Cranbrook Mill, Kent
Watercolour signed C. R. Compton, 1934
14 1/4" x 10 1/2"
Generally good condition throughout. Some staining to the sky, but not especially distracting. Laid on cartridge support.
A charmingly naive watercolour with a curiously distorted perspective of the lane looking towards the mill. The cottage vernacular of weatherboarding, red brick and painted render, enhanced by creeper-clad walls, white picket fence, lean-to greenhouse and hollyhocks suggest an archetypal idyllic pre-war English village. However, the faceless figures in the doorways, particularly the female cottager on the right staring sightlessly at the viewer - who may well be awaiting the arrival of Miss Marple - add a slightly unreal air, suggesting that all may not be as it seems.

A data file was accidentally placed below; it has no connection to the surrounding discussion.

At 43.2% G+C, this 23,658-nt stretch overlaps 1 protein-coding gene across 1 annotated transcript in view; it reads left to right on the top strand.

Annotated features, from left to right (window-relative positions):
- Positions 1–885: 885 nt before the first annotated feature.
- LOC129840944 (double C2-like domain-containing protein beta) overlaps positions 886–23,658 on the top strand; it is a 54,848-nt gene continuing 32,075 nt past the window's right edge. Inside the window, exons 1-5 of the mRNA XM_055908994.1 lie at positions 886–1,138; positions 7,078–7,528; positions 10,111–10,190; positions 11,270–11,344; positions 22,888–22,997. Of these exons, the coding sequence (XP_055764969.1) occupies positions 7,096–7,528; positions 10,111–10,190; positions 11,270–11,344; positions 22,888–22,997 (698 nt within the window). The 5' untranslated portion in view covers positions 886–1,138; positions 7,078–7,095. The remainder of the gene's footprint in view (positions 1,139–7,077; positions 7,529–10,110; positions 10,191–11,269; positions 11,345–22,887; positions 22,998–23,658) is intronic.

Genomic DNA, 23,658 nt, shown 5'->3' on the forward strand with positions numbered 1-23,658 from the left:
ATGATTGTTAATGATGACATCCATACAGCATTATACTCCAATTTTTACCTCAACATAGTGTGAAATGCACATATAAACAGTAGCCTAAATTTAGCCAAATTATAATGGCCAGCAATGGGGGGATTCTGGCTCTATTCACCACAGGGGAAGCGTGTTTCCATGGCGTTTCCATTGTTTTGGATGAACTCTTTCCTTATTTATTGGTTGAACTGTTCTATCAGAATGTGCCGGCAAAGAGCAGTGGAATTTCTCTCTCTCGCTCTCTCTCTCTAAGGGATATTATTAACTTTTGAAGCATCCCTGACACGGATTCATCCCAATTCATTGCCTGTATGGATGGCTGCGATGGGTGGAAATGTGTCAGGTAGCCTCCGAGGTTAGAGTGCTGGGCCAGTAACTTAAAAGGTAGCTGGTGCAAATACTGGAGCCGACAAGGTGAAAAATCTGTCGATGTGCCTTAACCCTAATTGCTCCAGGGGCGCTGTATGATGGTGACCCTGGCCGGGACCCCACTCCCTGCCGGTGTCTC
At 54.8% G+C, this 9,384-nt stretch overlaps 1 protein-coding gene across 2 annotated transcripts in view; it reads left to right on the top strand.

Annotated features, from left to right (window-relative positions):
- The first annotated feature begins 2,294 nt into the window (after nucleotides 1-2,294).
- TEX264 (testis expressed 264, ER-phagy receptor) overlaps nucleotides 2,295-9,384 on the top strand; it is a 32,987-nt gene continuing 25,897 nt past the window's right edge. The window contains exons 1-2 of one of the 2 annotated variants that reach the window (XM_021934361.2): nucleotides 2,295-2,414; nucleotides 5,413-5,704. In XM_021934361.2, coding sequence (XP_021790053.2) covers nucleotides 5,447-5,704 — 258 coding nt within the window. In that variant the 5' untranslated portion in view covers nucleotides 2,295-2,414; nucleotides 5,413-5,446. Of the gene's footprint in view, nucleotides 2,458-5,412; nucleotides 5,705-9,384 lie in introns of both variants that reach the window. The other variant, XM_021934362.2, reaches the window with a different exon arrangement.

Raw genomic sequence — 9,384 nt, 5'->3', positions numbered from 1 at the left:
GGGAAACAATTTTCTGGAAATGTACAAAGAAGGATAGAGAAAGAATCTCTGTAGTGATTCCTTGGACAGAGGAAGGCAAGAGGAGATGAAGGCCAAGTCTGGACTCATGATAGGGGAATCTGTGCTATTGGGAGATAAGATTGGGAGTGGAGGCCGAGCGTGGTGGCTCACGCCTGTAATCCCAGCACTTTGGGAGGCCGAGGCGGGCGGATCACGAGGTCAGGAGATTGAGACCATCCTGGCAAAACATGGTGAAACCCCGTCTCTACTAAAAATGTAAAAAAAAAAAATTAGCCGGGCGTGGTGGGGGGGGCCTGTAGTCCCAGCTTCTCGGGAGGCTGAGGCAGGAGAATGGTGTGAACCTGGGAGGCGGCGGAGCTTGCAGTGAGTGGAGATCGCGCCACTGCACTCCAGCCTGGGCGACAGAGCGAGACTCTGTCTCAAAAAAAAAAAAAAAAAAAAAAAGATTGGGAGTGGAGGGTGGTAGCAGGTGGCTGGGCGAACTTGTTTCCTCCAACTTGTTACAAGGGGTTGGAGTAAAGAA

Union Mill Cranbrook, the tallest smock mill in England, was built in 1814 for Mary Dobell. Mrs Dobell was declared bankrupt in 1819 and the mill was taken over by a union of her creditors. This arrangement gave the windmill its name. It was subsequently bought by the Russell family in 1832 who worked the mill until 1957 when John Russell, the fifth generation miller, retired. In 1958 the mill was purchased by Kent County Council who embarked upon its restoration and it remains in working order today.
£85.00 unmounted, unframed.